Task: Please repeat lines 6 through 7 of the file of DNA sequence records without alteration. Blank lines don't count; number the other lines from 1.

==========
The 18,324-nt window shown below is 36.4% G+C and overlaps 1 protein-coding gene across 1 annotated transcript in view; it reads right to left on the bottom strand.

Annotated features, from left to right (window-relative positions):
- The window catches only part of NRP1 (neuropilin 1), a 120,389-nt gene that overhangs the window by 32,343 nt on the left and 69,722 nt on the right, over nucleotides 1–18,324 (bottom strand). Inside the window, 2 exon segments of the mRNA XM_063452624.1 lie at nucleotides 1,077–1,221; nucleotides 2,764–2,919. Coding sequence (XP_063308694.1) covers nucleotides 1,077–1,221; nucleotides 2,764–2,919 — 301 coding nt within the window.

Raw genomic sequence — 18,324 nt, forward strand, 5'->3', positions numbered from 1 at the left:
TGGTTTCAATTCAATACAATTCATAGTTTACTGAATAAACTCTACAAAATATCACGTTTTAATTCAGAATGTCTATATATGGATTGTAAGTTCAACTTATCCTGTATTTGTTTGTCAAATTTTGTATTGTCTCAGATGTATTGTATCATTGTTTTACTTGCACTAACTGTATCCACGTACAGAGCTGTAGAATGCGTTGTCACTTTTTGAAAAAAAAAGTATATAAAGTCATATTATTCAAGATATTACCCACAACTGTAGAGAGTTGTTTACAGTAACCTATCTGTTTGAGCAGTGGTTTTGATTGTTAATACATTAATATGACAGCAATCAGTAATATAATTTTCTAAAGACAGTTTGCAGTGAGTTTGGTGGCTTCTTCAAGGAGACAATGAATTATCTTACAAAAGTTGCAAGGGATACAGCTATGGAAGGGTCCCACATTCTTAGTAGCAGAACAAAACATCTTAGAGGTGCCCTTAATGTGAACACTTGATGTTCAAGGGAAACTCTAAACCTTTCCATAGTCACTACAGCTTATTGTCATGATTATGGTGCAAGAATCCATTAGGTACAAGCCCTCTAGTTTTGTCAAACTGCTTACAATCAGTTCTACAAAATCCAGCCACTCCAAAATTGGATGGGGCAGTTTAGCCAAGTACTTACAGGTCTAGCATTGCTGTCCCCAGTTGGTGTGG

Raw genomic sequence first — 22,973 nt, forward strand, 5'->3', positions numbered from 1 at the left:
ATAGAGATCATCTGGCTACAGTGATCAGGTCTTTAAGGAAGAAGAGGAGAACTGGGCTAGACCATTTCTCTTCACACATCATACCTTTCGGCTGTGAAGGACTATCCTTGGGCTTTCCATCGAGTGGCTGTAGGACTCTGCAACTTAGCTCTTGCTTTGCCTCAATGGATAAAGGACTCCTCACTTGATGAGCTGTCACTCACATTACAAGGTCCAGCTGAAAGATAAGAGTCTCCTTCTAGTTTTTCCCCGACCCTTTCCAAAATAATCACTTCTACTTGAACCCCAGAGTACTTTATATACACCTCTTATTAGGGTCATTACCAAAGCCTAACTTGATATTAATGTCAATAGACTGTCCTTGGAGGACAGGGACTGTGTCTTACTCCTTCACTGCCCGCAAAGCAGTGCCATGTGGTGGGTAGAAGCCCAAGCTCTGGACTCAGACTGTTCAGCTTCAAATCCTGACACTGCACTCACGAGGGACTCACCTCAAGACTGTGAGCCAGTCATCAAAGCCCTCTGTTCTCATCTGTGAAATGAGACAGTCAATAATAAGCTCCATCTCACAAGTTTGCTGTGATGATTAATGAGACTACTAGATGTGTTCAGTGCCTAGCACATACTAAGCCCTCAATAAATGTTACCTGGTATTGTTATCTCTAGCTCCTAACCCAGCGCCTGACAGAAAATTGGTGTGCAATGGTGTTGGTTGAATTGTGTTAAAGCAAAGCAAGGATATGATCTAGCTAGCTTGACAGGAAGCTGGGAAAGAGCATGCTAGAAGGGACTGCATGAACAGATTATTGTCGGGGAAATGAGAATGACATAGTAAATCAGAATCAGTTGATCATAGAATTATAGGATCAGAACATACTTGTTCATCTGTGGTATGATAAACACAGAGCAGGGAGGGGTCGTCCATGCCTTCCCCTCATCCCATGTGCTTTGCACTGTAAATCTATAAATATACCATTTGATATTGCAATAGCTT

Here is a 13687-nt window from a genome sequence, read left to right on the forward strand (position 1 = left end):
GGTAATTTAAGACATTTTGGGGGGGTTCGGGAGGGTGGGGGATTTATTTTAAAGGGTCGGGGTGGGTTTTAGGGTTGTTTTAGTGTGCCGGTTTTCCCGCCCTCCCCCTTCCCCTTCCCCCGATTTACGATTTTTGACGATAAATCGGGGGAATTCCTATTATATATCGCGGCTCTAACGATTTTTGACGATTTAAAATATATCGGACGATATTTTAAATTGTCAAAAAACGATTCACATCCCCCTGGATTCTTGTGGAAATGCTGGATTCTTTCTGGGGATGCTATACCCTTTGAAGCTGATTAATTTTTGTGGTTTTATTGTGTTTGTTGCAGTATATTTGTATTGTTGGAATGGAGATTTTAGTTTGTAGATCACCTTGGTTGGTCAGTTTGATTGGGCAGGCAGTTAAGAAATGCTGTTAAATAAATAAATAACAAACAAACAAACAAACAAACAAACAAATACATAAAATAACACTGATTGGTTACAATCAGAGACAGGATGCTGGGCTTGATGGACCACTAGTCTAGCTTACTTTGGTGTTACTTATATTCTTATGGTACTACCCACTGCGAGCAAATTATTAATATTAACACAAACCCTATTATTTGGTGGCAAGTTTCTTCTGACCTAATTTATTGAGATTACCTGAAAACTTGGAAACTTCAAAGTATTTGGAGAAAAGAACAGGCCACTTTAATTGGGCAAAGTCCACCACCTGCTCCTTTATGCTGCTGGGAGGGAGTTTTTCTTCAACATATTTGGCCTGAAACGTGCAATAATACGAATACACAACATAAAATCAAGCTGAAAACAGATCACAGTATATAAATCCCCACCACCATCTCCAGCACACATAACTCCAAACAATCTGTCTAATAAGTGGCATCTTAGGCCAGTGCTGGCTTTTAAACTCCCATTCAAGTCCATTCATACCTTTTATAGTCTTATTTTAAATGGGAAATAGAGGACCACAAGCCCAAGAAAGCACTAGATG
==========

Raw genomic sequence first — 22,973 nt, forward strand, 5'->3', positions numbered from 1 at the left:
ATAGAGATCATCTGGCTACAGTGATCAGGTCTTTAAGGAAGAAGAGGAGAACTGGGCTAGACCATTTCTCTTCACACATCATACCTTTCGGCTGTGAAGGACTATCCTTGGGCTTTCCATCGAGTGGCTGTAGGACTCTGCAACTTAGCTCTTGCTTTGCCTCAATGGATAAAGGACTCCTCACTTGATGAGCTGTCACTCACATTACAAGGTCCAGCTGAAAGATAAGAGTCTCCTTCTAGTTTTTCCCCGACCCTTTCCAAAATAATCACTTCTACTTGAACCCCAGAGTACTTTATATACACCTCTTATTAGGGTCATTACCAAAGCCTAACTTGATATTAATGTCAATAGACTGTCCTTGGAGGACAGGGACTGTGTCTTACTCCTTCACTGCCCGCAAAGCAGTGCCATGTGGTGGGTAGAAGCCCAAGCTCTGGACTCAGACTGTTCAGCTTCAAATCCTGACACTGCACTCACGAGGGACTCACCTCAAGACTGTGAGCCAGTCATCAAAGCCCTCTGTTCTCATCTGTGAAATGAGACAGTCAATAATAAGCTCCATCTCACAAGTTTGCTGTGATGATTAATGAGACTACTAGATGTGTTCAGTGCCTAGCACATACTAAGCCCTCAATAAATGTTACCTGGTATTGTTATCTCTAGCTCCTAACCCAGCGCCTGACAGAAAATTGGTGTGCAATGGTGTTGGTTGAATTGTGTTAAAGCAAAGCAAGGATATGATCTAGCTAGCTTGACAGGAAGCTGGGAAAGAGCATGCTAGAAGGGACTGCATGAACAGATTATTGTCGGGGAAATGAGAATGACATAGTAAATCAGAATCAGTTGATCATAGAATTATAGGATCAGAACATACTTGTTCATCTGTGGTATGATAAACACAGAGCAGGGAGGGGTCGTCCATGCCTTCCCCTCATCCCATGTGCTTTGCACTGTAAATCTATAAATATACCATTTGATATTGCAATAGCTT